Late this afternoon I responded to a knock at the door. A man greeted me warmly and explained to me that he was trying to earn money to stay at the Union Gospel Mission homeless shelter in St. Paul. He offered me his drivers license, social security card and Union Gospel Mission ID card as proof of his integrity. He offered to complete chores around my home such as pulling weeds etc. in exchange for money.
I excused myself and reached into my wallet pulling out a $10 bill. I told him to take the money for a night at the shelter. The bed is $6 and a locker $3. I noted a rolling suitcase on the sidewalk. He thanked me and went on his way.
So was I taken in by this man’s elaborate charade? I really don’t care. I know that many of my friends and acqaintences would chastise me for giving money. “He’ll use it to buy drugs, alcohol or cigarettes. ” Don’t nominate me for sainthood yet, because I didn’t empty my wallet as the woman in the temple did. But it is these types of situations that serve as a reminder to me that everything in life, including my personal income is a gift. By accepting these gifts we are called to care for the least among us.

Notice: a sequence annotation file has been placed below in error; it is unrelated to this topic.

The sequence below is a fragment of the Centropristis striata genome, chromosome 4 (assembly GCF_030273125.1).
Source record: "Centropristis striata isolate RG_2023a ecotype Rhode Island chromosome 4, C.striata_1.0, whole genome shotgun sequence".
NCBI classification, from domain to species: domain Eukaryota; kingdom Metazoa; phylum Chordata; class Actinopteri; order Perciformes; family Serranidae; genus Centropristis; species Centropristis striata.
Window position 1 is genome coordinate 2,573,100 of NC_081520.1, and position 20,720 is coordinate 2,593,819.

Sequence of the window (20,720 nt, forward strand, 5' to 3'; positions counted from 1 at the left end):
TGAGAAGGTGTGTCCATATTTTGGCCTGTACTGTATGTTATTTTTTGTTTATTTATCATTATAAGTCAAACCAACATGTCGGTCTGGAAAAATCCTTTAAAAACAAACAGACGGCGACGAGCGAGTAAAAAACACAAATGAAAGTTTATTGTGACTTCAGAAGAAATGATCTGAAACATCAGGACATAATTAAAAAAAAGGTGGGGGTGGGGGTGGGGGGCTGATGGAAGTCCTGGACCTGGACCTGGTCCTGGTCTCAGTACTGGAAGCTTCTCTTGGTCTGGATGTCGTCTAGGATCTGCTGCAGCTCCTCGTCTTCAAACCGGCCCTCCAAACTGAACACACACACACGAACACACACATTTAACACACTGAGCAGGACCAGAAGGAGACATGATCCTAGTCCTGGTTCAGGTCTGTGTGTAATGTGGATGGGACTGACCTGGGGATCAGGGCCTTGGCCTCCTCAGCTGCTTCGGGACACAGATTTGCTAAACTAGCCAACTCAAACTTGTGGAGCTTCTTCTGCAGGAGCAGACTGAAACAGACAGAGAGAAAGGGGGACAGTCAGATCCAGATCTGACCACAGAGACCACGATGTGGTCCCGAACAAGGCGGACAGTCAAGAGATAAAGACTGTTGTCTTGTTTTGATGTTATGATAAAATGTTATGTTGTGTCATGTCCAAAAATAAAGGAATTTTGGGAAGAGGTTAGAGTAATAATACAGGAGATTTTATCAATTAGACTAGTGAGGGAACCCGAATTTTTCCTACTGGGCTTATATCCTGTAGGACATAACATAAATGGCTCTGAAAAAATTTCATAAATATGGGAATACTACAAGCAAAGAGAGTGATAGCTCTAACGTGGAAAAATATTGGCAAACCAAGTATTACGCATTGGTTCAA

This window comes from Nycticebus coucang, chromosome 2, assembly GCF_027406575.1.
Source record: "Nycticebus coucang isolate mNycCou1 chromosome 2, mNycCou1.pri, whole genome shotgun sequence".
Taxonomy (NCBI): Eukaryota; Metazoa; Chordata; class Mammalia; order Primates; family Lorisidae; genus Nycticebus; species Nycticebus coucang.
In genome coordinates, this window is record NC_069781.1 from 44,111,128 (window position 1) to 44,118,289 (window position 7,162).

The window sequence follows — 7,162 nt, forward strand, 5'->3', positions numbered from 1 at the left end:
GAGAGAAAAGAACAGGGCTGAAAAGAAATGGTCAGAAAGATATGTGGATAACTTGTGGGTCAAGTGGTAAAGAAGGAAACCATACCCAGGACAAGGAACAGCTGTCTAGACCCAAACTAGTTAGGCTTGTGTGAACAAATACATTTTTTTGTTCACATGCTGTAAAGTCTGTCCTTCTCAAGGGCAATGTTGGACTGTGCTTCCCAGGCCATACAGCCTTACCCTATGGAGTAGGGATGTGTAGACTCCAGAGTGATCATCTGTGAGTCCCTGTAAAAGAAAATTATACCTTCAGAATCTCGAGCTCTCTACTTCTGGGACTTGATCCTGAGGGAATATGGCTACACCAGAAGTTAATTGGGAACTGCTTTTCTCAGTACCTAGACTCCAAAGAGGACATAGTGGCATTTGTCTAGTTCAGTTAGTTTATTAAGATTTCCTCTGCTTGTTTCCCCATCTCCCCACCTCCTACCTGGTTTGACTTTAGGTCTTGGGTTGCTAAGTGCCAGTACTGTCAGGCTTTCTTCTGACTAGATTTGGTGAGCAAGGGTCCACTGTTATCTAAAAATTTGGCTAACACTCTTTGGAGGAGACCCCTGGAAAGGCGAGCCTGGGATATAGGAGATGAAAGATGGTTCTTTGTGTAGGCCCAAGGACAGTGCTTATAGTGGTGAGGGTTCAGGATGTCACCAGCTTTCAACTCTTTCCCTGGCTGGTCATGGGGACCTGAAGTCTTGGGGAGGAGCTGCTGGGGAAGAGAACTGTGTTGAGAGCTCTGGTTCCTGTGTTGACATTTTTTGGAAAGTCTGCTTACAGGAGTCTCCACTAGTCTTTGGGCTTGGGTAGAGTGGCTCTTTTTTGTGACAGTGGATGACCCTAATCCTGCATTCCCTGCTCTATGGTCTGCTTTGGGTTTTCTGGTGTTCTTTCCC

In a column by Archbishop Harry Flynn published in the Catholic Spirit newspaper in 2005, he addresses a then recent decision to give money to a man begging at a stoplight.
“I decided that if I died that night and met Jesus Christ, I would rather have Jesus Christ say to me: “You were a victim of a scam,” rather than, “You passed someone by who was really hungry and needed your help.”
I wholeheartedly agree.